The 2020 Policy Forum for Wales
Posted on May 21, 2020 by Lauren Kerr
In April, Lauren Kerr, PhD candidate at Cardiff University virtually attended the Policy Forum for Wales. The event discussed how Welsh policy-makers aim to attract and retain a strong workforce, and the role research plays in this. Here, Lauren discusses the event.
On 29 April 2020, I had a unique experience that I don’t believe I will have again soon; I attended a virtual conference on the topic of Policy Forum for Wales called ‘Next steps for science and innovation policy in Wales’.
Following opening remarks by Professor Tom Crick, the first session of the day focused on the progress being made to attract and retain a skilled workforce in Wales, and comprised of talks by representatives from the Learned Society of Wales, Bangor University, and the Welsh Contact Centre Forum.
Martin Pollard, Chief Executive of the Learned Society of Wales, was the first panellist to speak, bringing to attention the high quality of the research that is already produced in Wales – Welsh publications are cited more often than the world’s average, have the highest proportion of four-star impact in the UK, and are good value for money with more citations per $1 million of research investment. This brought to my attention how underappreciated Welsh research is, but also how it can be used to attract talent to Wales.
Professor David Thomas of Bangor University, former Director of Sêr Cymru National Research Network for Low Carbon Energy and the Environment, spoke of Welsh universities bringing undergraduates from far and wide, and the importance of keeping these newly trained researchers in Wales. The Sêr Cymru strategy from the Welsh Government attracts big names in research to Welsh universities and provides funding for ground-breaking research which, in turn, will draw in a highly skilled workforce.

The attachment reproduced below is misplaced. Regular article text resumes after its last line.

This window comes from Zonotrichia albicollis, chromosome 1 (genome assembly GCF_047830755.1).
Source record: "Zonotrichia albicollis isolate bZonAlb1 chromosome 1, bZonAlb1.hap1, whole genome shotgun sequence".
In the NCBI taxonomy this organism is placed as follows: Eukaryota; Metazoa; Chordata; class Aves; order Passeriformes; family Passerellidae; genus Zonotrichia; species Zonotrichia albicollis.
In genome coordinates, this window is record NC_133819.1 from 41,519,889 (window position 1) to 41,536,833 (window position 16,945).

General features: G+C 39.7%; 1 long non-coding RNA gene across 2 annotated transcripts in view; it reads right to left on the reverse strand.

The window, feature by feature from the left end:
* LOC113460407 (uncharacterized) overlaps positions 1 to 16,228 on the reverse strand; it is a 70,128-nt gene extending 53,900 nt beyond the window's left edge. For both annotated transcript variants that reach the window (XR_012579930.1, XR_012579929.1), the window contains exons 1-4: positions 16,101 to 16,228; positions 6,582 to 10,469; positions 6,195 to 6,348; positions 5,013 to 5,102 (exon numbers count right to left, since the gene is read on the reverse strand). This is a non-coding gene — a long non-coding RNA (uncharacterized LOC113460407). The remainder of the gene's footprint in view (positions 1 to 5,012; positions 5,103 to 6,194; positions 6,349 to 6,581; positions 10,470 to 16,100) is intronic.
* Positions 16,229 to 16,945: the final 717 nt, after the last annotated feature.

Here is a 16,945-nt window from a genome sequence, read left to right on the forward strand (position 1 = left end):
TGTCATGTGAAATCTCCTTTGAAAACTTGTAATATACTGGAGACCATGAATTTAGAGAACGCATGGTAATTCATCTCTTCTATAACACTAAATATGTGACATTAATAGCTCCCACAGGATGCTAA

The final speaker of this session was Sandra Busby, Managing Director at the Welsh Contact Centre Forum. Sandra is involved in the Welsh Data Science Graduate Programme, a highly desirable scheme which provides an MSc and the opportunity to work with multiple companies, and attracts many applicants to Wales. Sandra stressed the importance of promoting Wales as an appealing site for global companies to invest in and set up head offices.
During the session it was sustained that there is a need to encourage Welsh students to remain and work in Wales – many grow up in the country and then move away to study and work. It was mentioned that Ireland runs an annual competition called the Young Scientist Exhibition. This competition supports and encourages school students to have a hands-on experience with science. This sort of event would also be beneficial to Welsh high school students and could inspire those with a passion for science to stay and work in Wales, where they will be supported in their career development.
As a PhD student conducting research in Wales, I found it heartening to hear what plans are in place to attract and develop the skilled workforce needed for the advancement of Welsh science.